After some swimming and basking, a fellow guest bearing a bucket of chilled white wine walked by and introduced himself…inviting us to join he and his wife for some of the wine. We thought, “what the Hell” and went over to talk with them. Turns out they are a couple from the Toronto area who come to this place almost annually. Very nice people and full of recommendations for what to do in the area and where to eat.

More relaxation followed at the pool, and then we rested up before our dinner at the highly regarded restaurant on site at the hotel. Sitting in a covered-but-outdoors patio, our meal was very good, but the service this night was for some reason very, very slow. This was annoying. But, whatever. In hindsight it was nice to sit out and take in the view. (Right: The pool at Locanda d'Ammarosa.)

The next morning, we had a leisurely breakfast set out in luxurious style in the hotel's bar/cafe. What a spread. With fresh eggs, cheese, bread, jam, honey and more, it reminded us of some of those wonderful Romanian breakfasts we'd had earlier in the trip.
Pienza and Montepulciano
The sunny skies and magnificent fields of sunflowers greeted us as we took to the road for the short drive to the nearby town of Pienza. Pienza is another spectacularly preserved old town, but it's far smaller that San Gimignano and nearly as touristy. This made for a nice strolling visit as we walked through the walled city gate and up the narrow main road lined with shops up to the primary piazza of the town. You can really see the main sites in Pienza just a few minutes. What's extra nice is to spend some time walking through the narrow little side streets and also making your way to the edge of the town where you will be rewarded with sweeping views of the Tuscan countryside. We did both and in between we stopped at a teeny tiny little cafe and had a glass of cool and refreshing Proseco. (Above left: Pienza street. Above right: Tuscan sunflowers.)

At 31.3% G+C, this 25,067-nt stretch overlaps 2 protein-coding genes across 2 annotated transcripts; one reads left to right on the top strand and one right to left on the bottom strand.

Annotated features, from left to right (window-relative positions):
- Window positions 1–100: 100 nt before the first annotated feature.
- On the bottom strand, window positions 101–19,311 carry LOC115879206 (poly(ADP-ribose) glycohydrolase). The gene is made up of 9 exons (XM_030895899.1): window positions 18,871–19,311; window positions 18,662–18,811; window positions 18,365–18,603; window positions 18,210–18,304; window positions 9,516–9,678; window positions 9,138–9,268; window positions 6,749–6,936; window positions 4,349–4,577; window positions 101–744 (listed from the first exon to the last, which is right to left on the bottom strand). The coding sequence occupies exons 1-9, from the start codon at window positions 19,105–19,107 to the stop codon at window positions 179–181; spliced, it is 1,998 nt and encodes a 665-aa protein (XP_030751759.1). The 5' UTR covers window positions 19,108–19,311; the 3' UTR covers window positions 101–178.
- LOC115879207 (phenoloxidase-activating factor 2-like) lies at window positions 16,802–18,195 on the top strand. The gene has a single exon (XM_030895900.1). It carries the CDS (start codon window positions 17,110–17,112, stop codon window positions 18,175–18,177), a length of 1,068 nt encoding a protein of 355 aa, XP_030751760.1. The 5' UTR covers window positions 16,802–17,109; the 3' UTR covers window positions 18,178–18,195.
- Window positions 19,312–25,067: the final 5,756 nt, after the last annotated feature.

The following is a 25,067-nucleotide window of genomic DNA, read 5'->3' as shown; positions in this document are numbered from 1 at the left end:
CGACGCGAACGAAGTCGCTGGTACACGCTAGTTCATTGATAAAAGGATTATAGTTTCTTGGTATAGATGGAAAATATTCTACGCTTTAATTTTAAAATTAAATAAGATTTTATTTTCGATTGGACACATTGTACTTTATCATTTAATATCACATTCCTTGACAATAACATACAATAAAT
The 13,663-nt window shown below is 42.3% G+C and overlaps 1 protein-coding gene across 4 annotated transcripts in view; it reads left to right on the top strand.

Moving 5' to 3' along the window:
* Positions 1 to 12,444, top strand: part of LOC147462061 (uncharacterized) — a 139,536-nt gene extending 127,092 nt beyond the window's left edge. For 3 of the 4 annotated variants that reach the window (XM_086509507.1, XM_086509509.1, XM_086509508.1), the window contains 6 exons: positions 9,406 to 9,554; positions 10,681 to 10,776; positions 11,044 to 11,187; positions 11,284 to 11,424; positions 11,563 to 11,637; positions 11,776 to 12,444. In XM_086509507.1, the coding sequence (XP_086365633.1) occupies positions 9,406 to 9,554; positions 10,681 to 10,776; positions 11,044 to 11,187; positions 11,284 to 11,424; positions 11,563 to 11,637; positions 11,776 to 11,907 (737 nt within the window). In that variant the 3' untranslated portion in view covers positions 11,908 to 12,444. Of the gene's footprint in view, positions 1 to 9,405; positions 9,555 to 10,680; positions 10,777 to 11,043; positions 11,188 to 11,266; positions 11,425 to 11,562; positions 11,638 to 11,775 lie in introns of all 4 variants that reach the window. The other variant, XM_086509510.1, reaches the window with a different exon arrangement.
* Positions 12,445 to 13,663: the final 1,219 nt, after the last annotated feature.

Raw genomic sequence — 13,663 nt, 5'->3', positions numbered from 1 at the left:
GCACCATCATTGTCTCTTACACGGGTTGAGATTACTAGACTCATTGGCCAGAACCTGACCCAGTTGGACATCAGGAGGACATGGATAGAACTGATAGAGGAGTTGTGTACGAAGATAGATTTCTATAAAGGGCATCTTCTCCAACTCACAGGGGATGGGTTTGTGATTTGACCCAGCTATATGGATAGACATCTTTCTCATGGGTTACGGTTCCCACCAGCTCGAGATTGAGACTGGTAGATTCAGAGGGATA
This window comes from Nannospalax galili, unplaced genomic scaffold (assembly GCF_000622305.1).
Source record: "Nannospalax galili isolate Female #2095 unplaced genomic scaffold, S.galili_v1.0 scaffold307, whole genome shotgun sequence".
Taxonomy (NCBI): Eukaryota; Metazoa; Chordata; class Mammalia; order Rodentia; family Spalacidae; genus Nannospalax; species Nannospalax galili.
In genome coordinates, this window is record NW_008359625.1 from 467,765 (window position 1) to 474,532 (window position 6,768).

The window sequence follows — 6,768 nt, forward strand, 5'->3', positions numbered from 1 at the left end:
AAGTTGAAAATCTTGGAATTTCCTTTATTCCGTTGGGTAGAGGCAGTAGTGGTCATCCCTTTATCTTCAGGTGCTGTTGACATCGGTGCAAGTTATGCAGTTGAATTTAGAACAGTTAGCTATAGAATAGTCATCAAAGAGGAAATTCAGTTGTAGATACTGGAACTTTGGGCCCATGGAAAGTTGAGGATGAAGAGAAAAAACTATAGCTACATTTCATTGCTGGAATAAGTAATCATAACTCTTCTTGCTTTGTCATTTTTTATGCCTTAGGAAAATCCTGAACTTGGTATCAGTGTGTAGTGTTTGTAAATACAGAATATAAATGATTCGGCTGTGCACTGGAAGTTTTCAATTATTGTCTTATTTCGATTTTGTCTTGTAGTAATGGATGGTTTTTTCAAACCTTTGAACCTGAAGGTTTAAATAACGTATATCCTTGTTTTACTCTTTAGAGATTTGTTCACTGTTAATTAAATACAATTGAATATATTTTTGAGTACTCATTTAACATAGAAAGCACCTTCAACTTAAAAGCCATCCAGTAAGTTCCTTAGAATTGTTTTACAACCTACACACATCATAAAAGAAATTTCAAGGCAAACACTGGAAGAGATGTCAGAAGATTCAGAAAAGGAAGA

Our next stop was the town of Montepulciano. This is a bigger town than Pienza, but we'd heard that it was chock full of great restaurants and shopping. How could we say no?
Arriving at mid-day, we parked and walked up into the old city center, marveling at the walls, streets, passageways, etc. No matter how many of these medieval towns you go to, it never gets old...at least to us. Anyway, we arrived at the top at moment I would guess was the hottest of the day. We found some shade and got our bearings before exploring the church and surrounding streets. (Left: Main square in Montepulciano.)
Now it was lunchtime, and we found a place noted in the Lonely Planet guidebook called Enoteca a Gambe di Gatto. Situated on one of those narrow little streets, this is a small restaurant run by a husband and wife team. She's the chef and he's the service. Their "thing" is to travel the region annually to find suppliers of the freshest, best tasting and organic food for their menu. And wow, that effort pays off.